Best Live Performance: Hatari
Best Live Performance was the first category to reach a consensus decision. In fact, it was so quick that Hatari had this award before we even finished reading out the categories. They may have even had it before the category existed. “Hatari win hands down,” the conversation began. “They put on a real performance. It’s performance art, you know. So pretentious and it’s fucking awesome.”
The appropriateness of the award is further driven by the fact that if you want to hear them, you have to see them. They have one song online and they don’t have a Facebook. Search for Hatari online and you can hardly find anything, the panel notes. But their lack of online presence is made up for and then some in their live performance. “He’s shouting at you saying, ‘You’re a slave, you’re a slave,’ and you’re like, ‘Fuck it, yeah, I am.’ He’s calling the crowd a bunch of dicks and we’re lapping it up. Love it,” one panellist said.
“It’s poetry, it’s punk, it’s electronic with like fascist aesthetics,” another panellist added. “It’s a real live show, and you have to go there to experience it.”
Dying to know what it’s like? Hannah Jane Cohen and Ciarán Daly tell all.
2014: Pink Street Boys
Shout Out: Hið Myrka Man
Hið myrka Man are the coolest girls at school. You’re so into them and they’re so not into you. That’s why they win our shout-out category. We came up with the category last year to basically do whatever the hell we want with it, to give credit somehow to someone or something that doesn’t quite fit into the other six categories, and haven’t been around long enough to “be remembered.” And that is exactly what Hið Myrka Man are. They’re the perfectly imperfect non-conformist record label that doesn’t really give a shit about press, or what you think. So we’re here to drool all over them. They’ve released two compilation albums called Myrkramakt, and threw a festival by the same name this year that coincided with Iceland Airwaves.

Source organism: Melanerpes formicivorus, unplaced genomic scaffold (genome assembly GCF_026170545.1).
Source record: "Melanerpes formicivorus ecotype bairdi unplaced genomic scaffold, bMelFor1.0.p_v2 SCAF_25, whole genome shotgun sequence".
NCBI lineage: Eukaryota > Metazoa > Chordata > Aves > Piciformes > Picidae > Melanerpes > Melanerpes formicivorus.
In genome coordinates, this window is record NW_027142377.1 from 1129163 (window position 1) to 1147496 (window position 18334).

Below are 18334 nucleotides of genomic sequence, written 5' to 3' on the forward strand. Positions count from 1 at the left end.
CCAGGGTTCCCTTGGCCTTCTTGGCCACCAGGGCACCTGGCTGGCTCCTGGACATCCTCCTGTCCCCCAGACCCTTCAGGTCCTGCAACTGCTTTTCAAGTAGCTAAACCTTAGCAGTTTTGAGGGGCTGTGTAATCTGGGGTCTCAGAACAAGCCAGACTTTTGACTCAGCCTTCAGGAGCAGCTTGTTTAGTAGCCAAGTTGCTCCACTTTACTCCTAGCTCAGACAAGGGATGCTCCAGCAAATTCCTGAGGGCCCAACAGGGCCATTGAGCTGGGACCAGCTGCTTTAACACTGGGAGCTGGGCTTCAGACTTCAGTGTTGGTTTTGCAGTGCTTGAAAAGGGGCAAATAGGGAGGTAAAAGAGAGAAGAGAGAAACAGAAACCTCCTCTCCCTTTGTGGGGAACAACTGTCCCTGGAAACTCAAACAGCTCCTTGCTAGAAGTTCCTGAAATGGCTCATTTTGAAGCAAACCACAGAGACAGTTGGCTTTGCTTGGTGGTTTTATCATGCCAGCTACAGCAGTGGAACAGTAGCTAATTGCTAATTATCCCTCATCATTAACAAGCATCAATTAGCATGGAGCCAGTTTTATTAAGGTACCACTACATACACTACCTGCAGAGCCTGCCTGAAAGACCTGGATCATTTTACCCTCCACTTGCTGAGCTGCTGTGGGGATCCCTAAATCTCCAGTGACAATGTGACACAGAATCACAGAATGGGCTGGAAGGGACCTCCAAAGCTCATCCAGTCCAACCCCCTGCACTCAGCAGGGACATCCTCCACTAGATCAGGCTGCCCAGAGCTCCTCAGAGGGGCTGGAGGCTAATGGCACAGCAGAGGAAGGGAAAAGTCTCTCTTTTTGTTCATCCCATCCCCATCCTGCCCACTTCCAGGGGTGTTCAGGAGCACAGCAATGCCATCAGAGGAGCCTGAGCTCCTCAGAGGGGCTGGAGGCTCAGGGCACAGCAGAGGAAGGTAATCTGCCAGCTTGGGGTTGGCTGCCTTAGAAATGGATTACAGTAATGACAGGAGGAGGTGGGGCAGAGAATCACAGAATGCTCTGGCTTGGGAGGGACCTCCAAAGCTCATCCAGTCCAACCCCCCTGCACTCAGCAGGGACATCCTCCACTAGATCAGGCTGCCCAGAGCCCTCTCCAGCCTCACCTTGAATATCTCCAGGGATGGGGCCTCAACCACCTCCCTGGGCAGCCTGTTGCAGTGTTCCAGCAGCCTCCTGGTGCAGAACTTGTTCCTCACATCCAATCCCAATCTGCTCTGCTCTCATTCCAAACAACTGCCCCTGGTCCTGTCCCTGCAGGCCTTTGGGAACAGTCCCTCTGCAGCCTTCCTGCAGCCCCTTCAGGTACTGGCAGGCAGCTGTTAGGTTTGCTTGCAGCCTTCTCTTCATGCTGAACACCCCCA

Musically, they encompass “a whole DIY scene that isn’t one particular genre. They overlap with bands like Naðra and Hatari, they have electronic and hip-hop influence,” one panellist said, going on to describe a Perturbator/Mysþryming/Hatari gig. “It could be anywhere,” the panellist noted, “but it was in that scene. So it was bizarre and it was brilliant.”
Lord Pusswhip sheds some light on the dark side.
Artist to Remember: Biogen
Hindsight is twenty-twenty, they say, but foresight is less than perfect. Every once in awhile comes someone with that special gaze—those who aren’t looking back, but are looking at what’s to come, whether they know it or not. “Biogen is a huge pioneer in Iceland,” one panellist said. “In breakbeat, in drum and bass, just electronic music in general.”
Earlier this year a Karolina Fund was created by friends and family to release a set of his tracks on CD and vinyl. “He has a whole family around him,” another panellist noted, regarding the Karolina campaign. “He created music but he also created a scene for that music to be proliferated.”
That’s why Biogen gets our “Artist to Remember” award: for seeing something that wasn’t yet there.
The Panel: Who They Are And Why They Get To Choose